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Logo of Phnom Penh Post newspaper Phnom Penh Post - Japanese zoo confirms swap, tries to allay fears

Japanese zoo confirms swap, tries to allay fears

The director of Hirakawa Zoo in Japan has reportedly publicly stated his zoo wishes to acquire two Asian elephants currently housed at Teuk Chhou Zoo in Kampot province as part of a controversial animal swap deal.

Speaking at a press conference on Friday in the southern Japanese city of Kagoshima, where Hirakawa Zoo is located, Masamichi Ono confirmed the trade is in the process of being agreed and was initiated by his zoo, according to remarks made available by a Japanese animal-rights campaigner monitoring the transaction.

According to Ono, despite previous reports the trade would be completed in early 2016, it is unlikely to go ahead in the near future.

“We think it will take some years to complete the trade as we are negotiating with Cambodia for the first time,” he was quoted as saying during the press conference at Kagoshima City Hall.

Ono claimed representatives of the Hirakawa Zoo did not see any neglect or suffering during an August visit to Teuk Chhou Zoo, which will receive animals from Hirakawa in return.

But he said he was unaware EARS Asia were involved in the care of elephants Kiri and Seila, despite the fact the conservation NGO had funded their current enclosure and all of their care for the past three years.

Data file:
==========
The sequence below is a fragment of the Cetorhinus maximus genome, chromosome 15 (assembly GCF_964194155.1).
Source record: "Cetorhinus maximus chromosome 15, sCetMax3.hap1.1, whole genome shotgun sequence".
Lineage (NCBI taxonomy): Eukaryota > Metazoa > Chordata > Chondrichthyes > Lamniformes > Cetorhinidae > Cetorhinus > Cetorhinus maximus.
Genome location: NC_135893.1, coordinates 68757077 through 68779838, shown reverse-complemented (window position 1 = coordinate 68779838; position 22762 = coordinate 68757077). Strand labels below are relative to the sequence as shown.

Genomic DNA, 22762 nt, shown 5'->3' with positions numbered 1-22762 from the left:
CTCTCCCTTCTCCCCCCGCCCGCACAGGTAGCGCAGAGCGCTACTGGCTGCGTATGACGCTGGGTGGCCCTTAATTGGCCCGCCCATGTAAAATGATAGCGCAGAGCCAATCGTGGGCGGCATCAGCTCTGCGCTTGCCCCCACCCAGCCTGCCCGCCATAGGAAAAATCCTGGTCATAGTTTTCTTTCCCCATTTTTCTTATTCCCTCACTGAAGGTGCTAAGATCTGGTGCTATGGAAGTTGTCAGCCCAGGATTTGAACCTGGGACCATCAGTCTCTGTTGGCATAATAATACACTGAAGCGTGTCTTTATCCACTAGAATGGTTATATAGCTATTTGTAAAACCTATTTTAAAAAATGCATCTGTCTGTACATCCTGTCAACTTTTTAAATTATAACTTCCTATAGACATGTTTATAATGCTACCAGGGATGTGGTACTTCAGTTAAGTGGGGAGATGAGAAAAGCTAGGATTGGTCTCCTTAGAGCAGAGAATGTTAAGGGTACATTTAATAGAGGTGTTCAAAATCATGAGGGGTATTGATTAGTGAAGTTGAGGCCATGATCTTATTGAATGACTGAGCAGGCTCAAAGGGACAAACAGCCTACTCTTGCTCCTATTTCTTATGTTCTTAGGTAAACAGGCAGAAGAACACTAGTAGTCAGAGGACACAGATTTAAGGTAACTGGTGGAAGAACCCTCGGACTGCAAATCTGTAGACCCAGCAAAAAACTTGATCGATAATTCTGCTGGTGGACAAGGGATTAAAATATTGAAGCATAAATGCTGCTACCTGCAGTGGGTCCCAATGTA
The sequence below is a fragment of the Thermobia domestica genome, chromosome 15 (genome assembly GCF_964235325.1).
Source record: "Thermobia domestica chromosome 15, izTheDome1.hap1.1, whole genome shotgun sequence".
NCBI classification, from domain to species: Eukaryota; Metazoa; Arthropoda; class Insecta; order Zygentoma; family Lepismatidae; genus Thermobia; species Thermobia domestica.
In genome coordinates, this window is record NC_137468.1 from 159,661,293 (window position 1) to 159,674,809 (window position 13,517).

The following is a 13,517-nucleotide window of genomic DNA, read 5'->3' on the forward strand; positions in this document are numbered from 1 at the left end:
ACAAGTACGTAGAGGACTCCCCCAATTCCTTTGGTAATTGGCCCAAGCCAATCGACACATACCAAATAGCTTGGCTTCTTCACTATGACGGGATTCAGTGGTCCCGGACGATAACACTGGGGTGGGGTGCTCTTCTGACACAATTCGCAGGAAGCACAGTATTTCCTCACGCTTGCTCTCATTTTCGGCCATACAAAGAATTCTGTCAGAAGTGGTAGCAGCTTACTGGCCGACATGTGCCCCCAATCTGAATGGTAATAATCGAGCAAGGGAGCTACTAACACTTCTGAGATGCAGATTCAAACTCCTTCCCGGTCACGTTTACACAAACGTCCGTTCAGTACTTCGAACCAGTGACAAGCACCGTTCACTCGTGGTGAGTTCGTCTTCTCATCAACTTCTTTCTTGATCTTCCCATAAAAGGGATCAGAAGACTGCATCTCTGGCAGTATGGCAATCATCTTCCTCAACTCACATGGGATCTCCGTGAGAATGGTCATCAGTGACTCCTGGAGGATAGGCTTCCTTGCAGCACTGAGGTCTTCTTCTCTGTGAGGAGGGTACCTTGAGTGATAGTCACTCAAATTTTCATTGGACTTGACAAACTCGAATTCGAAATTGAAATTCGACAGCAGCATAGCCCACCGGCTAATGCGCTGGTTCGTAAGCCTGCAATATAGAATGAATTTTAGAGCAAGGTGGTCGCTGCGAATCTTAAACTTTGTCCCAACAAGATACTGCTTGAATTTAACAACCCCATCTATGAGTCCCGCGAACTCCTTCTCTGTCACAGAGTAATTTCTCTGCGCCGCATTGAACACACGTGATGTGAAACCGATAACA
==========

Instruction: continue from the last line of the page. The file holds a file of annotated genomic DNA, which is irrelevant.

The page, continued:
Late last month, Teuk Chhou Zoo owner Nhim Vanda ejected EARS Asia from the zoo, amid mounting pressure for the trade to be called off.

Since learning of the proposed trade in August, EARS Asia has voiced its strong opposition due to fears that the journey would be overly stressful for the animals and that any animals received in exchange by Teuk Chhou Zoo would not be properly cared for.

In an interview in late August, Vanda admitted he did not have the funds to properly care for the animals he currently owns.

During a visit to the zoo that same day, the Post witnessed hungry animals in varying states of neglect and many displaying signs of psychological distress, while some were seen living with injuries.

Speaking yesterday, EARS Asia Welfare director Fiona Hardie questioned whether Hirakawa Zoo had done sufficient research before going into the trade, given how much readily available publicity EARS Asia’s support for the elephants has generated over the past three years.

“They need to take the time to do their own due diligence instead of forging ahead with something that is potentially embarrassing for them,” she said. “I would ask them to please look at who they are dealing with.”

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